And, while the Nats aren't yet in "cruise control," with Miami just 4.5 games back, they've rested atop the NL East with a decent amount of comfort, even as relievers Felipe Rivero, Oliver Perez have disappointed.
But the Nats already have Papelbon? Sure, but, let it be known that, statistically speaking, Shawn Kelley has essentially matched Jonathan Papelbon’s performance this season. Through 37.2 innings pitched, Kelley has maintained a 3.11 ERA, while striking out 58 batters and walking just seven (an 8.29 SO/BB). Papelbon, on the other hand, has tossed 32.1 innings, while earning a 3.62 ERA and striking out 30 while walking 10.
That’s not to say that Kelley could replace Papelbon – rather, it illustrates that the Papelbon we’re seeing isn’t the untouchable Papelbon the Nats had hoped to acquire.
Will the loss of Chapman cost the Nationals the NL East? No, absolutely not. But, seeing that the Nats are a team with as close to unlimited resources as they will be – at least while armed with a roster this good – the Nats appeared unwilling to put any of their leading prospects on the table (and they have many, as Dave noted).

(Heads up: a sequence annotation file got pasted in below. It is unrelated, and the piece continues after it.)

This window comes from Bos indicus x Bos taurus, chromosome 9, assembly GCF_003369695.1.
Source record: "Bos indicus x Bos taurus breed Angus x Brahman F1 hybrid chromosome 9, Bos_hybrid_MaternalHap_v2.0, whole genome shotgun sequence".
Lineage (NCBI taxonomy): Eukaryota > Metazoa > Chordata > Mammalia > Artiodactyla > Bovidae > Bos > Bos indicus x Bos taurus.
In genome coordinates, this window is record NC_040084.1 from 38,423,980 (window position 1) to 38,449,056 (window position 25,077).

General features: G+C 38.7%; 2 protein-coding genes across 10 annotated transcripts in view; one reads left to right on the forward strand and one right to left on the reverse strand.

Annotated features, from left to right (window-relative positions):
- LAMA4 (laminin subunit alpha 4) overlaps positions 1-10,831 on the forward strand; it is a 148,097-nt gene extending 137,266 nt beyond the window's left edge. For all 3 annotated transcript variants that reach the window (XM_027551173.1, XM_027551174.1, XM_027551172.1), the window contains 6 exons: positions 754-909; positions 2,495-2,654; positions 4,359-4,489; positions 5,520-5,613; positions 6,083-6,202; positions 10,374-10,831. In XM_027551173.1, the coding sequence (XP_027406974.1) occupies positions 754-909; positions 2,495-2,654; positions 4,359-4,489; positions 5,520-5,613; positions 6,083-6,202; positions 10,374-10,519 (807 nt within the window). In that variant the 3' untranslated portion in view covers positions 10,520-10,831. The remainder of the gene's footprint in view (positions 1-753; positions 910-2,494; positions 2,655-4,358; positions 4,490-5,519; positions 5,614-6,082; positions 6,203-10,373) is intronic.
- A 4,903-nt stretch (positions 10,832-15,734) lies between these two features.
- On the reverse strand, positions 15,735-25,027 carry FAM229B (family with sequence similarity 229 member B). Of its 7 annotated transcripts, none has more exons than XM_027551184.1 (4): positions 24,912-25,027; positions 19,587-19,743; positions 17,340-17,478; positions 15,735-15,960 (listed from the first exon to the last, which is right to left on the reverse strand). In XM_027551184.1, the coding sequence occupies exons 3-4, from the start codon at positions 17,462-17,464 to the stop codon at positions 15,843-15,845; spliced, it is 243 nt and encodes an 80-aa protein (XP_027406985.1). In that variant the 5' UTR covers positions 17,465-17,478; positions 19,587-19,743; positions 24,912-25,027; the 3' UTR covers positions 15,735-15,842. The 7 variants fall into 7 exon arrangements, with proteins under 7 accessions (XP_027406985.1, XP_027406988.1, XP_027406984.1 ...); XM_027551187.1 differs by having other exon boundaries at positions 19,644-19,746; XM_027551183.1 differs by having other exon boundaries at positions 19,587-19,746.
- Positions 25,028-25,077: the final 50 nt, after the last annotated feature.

Having grown up in a town blessed with its own Double-A ball club, I tend to have a strong bias against trading young talent because, so often, I’ve seen how it bites the parent ball club in the rear years later. But, if ever there were a time that the Nats should have felt compelled to take a gamble on exchanging young talent for two months' worth of a closer unlike any other – let alone one on the market – this is the year. How many more years will the Nats get to say, with confidence, that they have a straightaway shot at the World Series?
Could a player like Chapman seal the deal? No. But, at the end of the day, you can’t say you’re all in if you’re still holding onto all your chips.